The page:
Following is excerpted from a report in Economic Times.

… Bamboo, one of the most important forest produces in Orissa, is mostly used as raw material for the paper industry. However, it has great potential in Orissa for its multiple uses if managed well. Orissa has 9% of the country’s total bamboo forest cover and 7% of total growing stock of bamboo.

According to a study done by the Beijing-based International Network for Bamboo and Rattan, the market potential of bamboo and bamboo products from Orissa is more than Rs 600 crore per annum. This could increase at double the existing rate at 3.9%.

The state will require to produce 6.45 lakh tonne of raw bamboo every year to meet the demand of increasing market of bamboo. The state produces only 1.8 lakh tonne per annum. Bamboo in forest areas of Orissa grows as a mixed crop associated with sal and other species.

The mixed bamboo forest area is spread over about 17,795 sq km and pure bamboo forest (occurring mostly as bamboo brakes) is about 375 sq km. There are about 13 species of bamboo available in the state. The study says some 13 lakh villagers, most of them tribal, are directly dependent on bamboo production and business related to bamboo and its products.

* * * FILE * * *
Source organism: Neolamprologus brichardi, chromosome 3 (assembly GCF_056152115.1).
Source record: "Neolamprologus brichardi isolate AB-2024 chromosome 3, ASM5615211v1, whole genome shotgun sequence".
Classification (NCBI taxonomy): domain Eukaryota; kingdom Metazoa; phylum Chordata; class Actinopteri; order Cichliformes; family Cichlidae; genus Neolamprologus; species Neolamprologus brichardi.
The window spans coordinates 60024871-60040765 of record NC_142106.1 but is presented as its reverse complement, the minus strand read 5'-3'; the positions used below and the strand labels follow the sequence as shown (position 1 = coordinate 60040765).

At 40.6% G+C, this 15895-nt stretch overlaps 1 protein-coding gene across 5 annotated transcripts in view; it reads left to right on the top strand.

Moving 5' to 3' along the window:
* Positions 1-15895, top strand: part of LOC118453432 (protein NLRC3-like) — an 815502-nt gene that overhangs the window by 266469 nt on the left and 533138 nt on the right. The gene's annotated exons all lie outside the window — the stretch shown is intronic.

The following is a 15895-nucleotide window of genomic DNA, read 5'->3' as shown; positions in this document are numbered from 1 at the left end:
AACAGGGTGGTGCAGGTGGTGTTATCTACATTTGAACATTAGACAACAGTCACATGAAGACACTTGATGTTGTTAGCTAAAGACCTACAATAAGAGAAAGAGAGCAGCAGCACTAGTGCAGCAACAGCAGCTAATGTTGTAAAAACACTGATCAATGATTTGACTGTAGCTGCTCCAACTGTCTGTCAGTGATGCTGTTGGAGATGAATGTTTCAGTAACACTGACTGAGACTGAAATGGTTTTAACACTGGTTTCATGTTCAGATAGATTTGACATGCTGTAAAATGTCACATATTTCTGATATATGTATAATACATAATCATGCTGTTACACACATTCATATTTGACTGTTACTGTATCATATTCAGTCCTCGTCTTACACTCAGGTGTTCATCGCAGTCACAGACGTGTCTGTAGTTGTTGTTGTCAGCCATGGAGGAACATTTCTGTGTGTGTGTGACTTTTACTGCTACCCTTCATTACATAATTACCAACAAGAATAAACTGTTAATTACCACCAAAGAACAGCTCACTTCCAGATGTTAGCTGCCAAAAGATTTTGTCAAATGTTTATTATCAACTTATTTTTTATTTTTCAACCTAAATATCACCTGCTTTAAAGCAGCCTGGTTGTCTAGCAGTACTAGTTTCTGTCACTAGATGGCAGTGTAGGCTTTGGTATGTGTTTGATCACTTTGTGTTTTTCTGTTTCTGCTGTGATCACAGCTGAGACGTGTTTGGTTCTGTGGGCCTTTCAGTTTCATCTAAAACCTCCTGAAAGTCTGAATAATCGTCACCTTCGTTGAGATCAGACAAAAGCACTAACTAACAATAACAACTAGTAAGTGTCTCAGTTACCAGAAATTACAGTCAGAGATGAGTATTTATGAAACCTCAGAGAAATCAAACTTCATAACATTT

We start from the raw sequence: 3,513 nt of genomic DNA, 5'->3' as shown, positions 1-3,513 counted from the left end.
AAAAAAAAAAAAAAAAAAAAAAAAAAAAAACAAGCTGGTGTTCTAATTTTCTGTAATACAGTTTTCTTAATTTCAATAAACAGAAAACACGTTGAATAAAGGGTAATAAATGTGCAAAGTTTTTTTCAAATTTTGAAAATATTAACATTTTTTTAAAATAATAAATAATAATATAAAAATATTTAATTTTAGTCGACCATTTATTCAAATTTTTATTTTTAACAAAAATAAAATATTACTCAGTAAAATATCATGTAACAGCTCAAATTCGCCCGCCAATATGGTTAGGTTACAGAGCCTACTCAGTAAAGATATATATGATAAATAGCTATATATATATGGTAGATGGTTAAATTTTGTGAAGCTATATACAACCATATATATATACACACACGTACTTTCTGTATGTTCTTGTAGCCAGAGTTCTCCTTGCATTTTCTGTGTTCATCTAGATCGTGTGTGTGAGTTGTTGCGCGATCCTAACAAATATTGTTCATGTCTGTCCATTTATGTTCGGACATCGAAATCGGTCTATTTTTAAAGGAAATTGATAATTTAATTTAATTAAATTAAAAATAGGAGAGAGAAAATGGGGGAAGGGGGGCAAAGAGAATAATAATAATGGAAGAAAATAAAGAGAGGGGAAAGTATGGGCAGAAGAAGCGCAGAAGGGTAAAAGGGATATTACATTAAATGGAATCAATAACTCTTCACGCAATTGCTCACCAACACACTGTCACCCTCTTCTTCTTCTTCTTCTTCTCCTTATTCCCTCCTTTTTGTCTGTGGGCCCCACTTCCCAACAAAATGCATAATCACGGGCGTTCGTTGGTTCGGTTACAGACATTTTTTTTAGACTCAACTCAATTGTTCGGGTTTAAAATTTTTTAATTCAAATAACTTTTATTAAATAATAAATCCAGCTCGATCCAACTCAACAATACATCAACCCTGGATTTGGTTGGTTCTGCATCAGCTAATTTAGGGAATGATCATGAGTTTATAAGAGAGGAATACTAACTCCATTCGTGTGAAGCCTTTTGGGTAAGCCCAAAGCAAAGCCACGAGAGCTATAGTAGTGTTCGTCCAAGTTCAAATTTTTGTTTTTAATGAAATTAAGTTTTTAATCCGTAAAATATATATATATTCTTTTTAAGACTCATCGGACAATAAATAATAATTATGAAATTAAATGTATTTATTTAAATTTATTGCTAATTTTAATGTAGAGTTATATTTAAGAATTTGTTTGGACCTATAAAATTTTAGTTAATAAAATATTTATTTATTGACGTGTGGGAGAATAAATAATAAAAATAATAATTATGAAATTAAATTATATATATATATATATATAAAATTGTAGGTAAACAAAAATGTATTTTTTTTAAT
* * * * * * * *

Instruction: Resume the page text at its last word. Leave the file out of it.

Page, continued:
“The maximum annual earning from current livelihood options — working in agricultural land, as labour and making bamboo handicrafts — in the surveyed villages is Rs 10,000. “Involvement in bamboo plantation and primary processing of bamboo by tribal communities can provide additional incomes up to Rs 12,000 per year. The potential of bamboo as a sustainable livelihood solution to the community in Orissa is thus a reality,” according to the study.

Orissa Bamboo Development Agency (OBDA) with support from National Bamboo Mission (NBM) and National Mission on Bamboo Application (NMBA) has already started promoting many alternative uses of bamboo like house building materials, particle boards, corrugated sheets, mat boards, ply boards, handicrafts, furniture, energy and charcoal, textile fibre and food.

The fresh young shoots (karadis in local name) procured from the forests by the tribals are also used as food and for adding taste and flavour in many regular dishes (after drying, locally known as hendua). Besides, most of the species of bamboo available in the state have edible shoots.

These shoots are of very high nutritional value, with low fat and considerable content of fibre, vitamins, and cellulose and amino acids, which make them a food item with great market potential. Meanwhile, OBDA has joined hands with Xavier Institute of management to explore the potential of bamboo and bamboo products from within and outside the state, according to Prof Neeraj Kumar, a faculty of rural management.